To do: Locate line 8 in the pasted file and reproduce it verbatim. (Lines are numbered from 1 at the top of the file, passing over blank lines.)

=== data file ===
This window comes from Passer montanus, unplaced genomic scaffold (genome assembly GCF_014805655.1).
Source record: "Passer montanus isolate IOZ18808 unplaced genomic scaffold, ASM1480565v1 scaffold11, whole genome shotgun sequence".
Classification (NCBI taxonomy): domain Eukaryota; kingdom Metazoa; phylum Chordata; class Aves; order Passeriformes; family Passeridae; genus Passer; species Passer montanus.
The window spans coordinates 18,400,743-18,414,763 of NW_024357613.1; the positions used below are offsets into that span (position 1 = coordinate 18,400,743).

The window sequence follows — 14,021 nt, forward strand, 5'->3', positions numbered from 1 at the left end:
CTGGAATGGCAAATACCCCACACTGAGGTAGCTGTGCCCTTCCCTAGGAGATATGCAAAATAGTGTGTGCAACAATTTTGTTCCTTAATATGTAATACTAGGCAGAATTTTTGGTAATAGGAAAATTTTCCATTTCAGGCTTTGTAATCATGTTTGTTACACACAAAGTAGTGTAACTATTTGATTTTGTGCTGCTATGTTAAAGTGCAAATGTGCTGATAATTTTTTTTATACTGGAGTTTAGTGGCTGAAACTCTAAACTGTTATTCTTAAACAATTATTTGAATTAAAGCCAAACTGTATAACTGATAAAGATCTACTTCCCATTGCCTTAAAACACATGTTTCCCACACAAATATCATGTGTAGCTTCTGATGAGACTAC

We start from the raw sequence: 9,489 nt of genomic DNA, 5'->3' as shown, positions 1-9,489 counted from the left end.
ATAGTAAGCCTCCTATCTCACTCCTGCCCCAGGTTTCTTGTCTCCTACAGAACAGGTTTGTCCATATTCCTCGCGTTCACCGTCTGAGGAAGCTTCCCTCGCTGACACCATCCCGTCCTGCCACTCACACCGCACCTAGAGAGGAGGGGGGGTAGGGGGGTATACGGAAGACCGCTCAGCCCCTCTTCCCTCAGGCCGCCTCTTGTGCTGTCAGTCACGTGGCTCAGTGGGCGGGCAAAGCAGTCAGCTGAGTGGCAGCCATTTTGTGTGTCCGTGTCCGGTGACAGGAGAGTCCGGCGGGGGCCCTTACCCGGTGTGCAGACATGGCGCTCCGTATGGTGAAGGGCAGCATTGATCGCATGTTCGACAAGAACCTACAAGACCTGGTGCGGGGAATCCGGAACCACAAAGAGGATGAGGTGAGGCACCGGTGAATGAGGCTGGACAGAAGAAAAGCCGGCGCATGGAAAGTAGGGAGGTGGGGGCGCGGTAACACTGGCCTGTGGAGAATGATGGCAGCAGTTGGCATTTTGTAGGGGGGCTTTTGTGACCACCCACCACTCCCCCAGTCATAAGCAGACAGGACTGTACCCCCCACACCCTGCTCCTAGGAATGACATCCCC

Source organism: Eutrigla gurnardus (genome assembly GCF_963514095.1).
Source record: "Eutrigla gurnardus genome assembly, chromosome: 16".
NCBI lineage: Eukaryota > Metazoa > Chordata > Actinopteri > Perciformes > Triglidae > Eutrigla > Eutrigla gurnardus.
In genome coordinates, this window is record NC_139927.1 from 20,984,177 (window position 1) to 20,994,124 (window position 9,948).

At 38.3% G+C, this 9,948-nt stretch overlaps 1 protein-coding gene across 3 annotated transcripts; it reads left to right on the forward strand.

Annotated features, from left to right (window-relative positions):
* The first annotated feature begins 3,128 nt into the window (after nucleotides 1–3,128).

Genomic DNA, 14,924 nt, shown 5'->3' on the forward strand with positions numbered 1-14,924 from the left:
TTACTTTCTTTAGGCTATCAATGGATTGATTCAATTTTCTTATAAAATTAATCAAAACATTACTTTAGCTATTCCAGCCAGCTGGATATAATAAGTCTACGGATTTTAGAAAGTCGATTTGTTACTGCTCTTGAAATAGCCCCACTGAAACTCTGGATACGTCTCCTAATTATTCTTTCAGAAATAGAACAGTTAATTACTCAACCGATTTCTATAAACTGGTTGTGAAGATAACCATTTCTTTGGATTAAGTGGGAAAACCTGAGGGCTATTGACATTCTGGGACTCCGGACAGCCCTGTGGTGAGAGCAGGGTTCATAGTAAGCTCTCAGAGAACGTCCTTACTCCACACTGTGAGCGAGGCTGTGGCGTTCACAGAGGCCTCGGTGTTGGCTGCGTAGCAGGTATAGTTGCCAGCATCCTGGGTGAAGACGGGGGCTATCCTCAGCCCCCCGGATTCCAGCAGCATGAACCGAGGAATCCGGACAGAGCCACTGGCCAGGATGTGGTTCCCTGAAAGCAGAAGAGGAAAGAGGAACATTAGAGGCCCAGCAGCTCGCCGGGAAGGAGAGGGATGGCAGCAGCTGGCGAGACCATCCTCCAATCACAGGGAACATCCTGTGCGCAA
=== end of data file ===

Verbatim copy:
ATAGTAAGCCTCCTATCTCACTCCTGCCCCAGGTTTCTTGTCTCCTACAGAACAGGTTTGTCCATATTCCTCGCGTTCACCGTCTGAGGAAGCTTCCCTCGCTGACACCATCCCGTCCTGCCACTCACACCGCACCTAGAGAGGAGGGGGGGTAGGGGGGTATACGGAAGACCGCTCAGCCCCTCTTCCCTCAGGCCGCCTCTTGTGCTGTCAGTCACGTGGCTCAGTGGGCGGGCAAAGCAGTCAGCTGAGTGGCAGCCATTTTGTGTGTCCGTGTCCGGTGACAGGAGAGTCCGGCGGGGGCCCTTACCCGGTGTGCAGACATGGCGCTCCGTATGGTGAAGGGCAGCATTGATCGCATGTTCGACAAGAACCTACAAGACCTGGTGCGGGGAATCCGGAACCACAAAGAGGATGAGGTGAGGCACCGGTGAATGAGGCTGGACAGAAGAAAAGCCGGCGCATGGAAAGTAGGGAGGTGGGGGCGCGGTAACACTGGCCTGTGGAGAATGATGGCAGCAGTTGGCATTTTGTAGGGGGGCTTTTGTGACCACCCACCACTCCCCCAGTCATAAGCAGACAGGACTGTACCCCCCACACCCTGCTCCTAGGAATGACATCCCC